A Very Clever Problem

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One of my all-time favorite books is Chess Curiosities by Tim Krabbe, now outdone by his website

Chess Curiosities' first chapter is on castling. In the problem world the convention is: if you see a problem where it looks like a player can castle, then castling is legal unless you can prove (by retrograde analysis) that it wasn't but the convention for en passant is just the opposite - you can't capture en passant unless you can prove that on the previous move the pawn being captured advanced two squares. Fair enough. But, as Tim pointed out, several problemists have shown there is a "problem" with that. Here is one of his simpler examples:

Tim writes:
     "If White plays 1.Ke6, threatening 2.Rd8 mate, Black castles. Castling proves, however, his last move was g7-g5 [DH: because if Black castles, then neither the king nor rook could have moved before, and g6-g5 is impossible because the white king would have been in check]. But if White accordingly switches plans and starts with 1.hxg6, Black protests that his last move was Rh7-h8. This again proves White could have mated in 2 with 1.Ke6 after all as Black has lost the right to castle, but if he tries, Black again answers 1...O-O, claiming his last move was g7-g5. Which proves that...and so on.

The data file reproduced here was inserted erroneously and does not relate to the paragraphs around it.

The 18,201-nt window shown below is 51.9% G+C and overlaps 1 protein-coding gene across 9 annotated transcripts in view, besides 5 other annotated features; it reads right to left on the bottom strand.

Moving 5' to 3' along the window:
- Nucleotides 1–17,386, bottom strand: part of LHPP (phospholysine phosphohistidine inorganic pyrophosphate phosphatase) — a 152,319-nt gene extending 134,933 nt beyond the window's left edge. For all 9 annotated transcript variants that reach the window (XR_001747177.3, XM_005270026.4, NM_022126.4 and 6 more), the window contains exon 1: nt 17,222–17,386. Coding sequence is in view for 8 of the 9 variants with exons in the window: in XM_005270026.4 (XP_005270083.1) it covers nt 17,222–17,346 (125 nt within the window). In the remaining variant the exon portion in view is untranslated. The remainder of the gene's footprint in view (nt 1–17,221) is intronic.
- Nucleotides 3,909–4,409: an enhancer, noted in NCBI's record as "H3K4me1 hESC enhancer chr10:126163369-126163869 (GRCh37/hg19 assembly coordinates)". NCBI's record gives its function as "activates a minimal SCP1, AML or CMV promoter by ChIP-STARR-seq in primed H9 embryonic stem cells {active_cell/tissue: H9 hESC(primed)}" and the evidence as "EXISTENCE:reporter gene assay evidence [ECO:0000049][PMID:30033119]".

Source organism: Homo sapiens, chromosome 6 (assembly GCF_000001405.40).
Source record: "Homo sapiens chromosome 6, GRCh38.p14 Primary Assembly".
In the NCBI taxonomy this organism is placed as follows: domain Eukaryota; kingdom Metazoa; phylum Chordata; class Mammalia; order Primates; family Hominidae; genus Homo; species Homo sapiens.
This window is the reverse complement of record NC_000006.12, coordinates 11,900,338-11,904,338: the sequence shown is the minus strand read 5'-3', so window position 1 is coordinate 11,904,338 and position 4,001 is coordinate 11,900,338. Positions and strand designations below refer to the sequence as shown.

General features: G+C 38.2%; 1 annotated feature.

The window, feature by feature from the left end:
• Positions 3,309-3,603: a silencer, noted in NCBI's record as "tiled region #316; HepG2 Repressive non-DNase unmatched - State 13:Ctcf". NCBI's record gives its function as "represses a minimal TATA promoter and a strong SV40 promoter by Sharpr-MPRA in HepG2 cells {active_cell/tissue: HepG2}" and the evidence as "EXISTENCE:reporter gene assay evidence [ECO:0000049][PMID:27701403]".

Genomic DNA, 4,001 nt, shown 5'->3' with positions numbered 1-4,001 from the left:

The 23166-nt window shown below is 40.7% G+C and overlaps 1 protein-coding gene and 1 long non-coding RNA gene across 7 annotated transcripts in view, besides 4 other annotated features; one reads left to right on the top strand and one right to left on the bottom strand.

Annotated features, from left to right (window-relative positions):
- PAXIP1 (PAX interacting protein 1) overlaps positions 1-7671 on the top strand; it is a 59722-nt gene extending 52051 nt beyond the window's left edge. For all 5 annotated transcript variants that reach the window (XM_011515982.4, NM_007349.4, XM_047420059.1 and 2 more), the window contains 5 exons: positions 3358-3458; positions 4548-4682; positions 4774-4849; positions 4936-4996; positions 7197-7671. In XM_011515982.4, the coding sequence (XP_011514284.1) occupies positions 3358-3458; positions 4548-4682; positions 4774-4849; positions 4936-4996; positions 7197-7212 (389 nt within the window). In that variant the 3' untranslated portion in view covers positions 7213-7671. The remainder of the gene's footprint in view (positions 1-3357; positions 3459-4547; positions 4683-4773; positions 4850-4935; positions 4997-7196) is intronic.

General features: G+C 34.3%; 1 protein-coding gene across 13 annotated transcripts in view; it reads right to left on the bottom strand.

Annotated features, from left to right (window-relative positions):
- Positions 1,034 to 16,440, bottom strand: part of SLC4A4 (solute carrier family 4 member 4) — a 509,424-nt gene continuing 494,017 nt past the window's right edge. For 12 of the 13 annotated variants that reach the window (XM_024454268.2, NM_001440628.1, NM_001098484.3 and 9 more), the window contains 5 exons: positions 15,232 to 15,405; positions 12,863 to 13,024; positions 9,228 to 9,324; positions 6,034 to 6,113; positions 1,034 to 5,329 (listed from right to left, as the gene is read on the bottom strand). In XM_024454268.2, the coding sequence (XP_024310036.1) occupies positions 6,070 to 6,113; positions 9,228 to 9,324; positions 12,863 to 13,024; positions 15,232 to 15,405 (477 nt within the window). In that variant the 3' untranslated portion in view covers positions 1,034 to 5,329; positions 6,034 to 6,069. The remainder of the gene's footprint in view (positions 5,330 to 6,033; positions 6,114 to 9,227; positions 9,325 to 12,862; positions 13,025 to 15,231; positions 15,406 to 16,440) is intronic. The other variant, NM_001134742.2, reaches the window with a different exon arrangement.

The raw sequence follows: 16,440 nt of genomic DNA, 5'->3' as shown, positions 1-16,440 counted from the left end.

"This leads us to the baffling conclusion that if Ke6 is the key, hxg6 isn't - but if hxg6 is, Ke6 is not. If White attempts one solution, Black has a defence which shows the other would have worked. Or to put it differently again: it is perfectly true g7-g5 and Rh7-h8 cannot both be Black's last move, but White (or the solver) has no way of determining which one was..."

    For those who want to see each mate, if Black cannot castle, then 1.Ke6 mates in 2 because the threat is the unstoppable 2.Rd8#. In this case you can't play 1.hxg6 e.p. since, if Black can't castle, it is possible that he could have moved the king or rook on the previous move instead.

     If Black can castle, then he could not have moved his king or rook, so en passant is legal and necessary, and 1.hxg6 e.p. will mate next move because 2.Rd8# is still a threat, but if 1...O-O then 2.h7#

    So next time a friend shows you a problem and the solution involves castling perhaps, when you have finished that problem, you can give him this one to show that in problems it isn't always so easy to determine if you can castle! Smile

PS: There is a cute "Philosophy Class" story written about this problem at